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University supports study of death penalty practices across US.

Staff and students at a Birmingham university are to help carry out a major study of death penalty practices across America following a cash boost from the British Government.

The Foreign and Commonwealth Office has awarded pounds 200,000 to Death Row campaign group Amicus.

The organisation co-ordinates the activities of British lawyers working on behalf of inmates facing execution in the USA, and includes Julian Killingley, a law lecturer at the University of Central England in Perry Barr, on its board. Amicus is now to receive pounds 200,000 over the next three years from a special human rights project fund operated by the Foreign and Commonwealth Office.

Dr Killingley said: 'We made our bid with the aim of trying to make US courts pay more attention to international law.'

The focus will be on the 38 States in the US which still retain the death penalty.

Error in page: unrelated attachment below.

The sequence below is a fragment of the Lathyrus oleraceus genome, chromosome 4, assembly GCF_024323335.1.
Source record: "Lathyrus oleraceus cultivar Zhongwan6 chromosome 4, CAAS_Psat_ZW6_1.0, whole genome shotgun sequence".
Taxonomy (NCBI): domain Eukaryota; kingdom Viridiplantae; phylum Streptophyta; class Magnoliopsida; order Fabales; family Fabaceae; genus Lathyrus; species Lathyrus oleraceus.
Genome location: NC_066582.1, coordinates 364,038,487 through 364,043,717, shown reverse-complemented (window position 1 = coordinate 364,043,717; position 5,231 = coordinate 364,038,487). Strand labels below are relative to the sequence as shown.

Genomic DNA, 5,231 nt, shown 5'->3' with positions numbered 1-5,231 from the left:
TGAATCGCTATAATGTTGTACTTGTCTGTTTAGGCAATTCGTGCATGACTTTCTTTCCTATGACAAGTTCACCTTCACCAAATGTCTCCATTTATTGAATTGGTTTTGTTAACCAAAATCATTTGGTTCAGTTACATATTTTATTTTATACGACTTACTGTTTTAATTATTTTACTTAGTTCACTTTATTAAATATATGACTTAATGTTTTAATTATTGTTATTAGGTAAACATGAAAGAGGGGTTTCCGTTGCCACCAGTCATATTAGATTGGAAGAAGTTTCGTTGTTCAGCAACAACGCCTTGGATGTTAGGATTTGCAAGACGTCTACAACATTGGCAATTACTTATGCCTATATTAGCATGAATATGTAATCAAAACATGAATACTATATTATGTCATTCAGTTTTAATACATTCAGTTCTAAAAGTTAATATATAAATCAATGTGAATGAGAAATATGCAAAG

He added: 'Our interest is in mentally retarded prisoners, the execution of juveniles which, in the US, is down to the age of 16 and violation of the Vienna Convention.

'This says that if a foreign citizen is suspected of a crime, their consulate is supposed to be notified. But that doesn't happen in the US.' The cash will fund postgraduates or qualified practitioners to spend three to six months in the US, with a grant of pounds 1,000 a month living costs.

The report will be presented to the Foreign and Commonwealth Office.

Earlier this year Dr Killingley helped to save from execution mentally-retarded Death Row prisoner Johnny Paul Penry, who faced a lethal injection for the 1970s murder of a Texas woman.

It may then decide whether to bring international pressure on the US.
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Publication:The Birmingham Post (England)
Date:Dec 18, 2001
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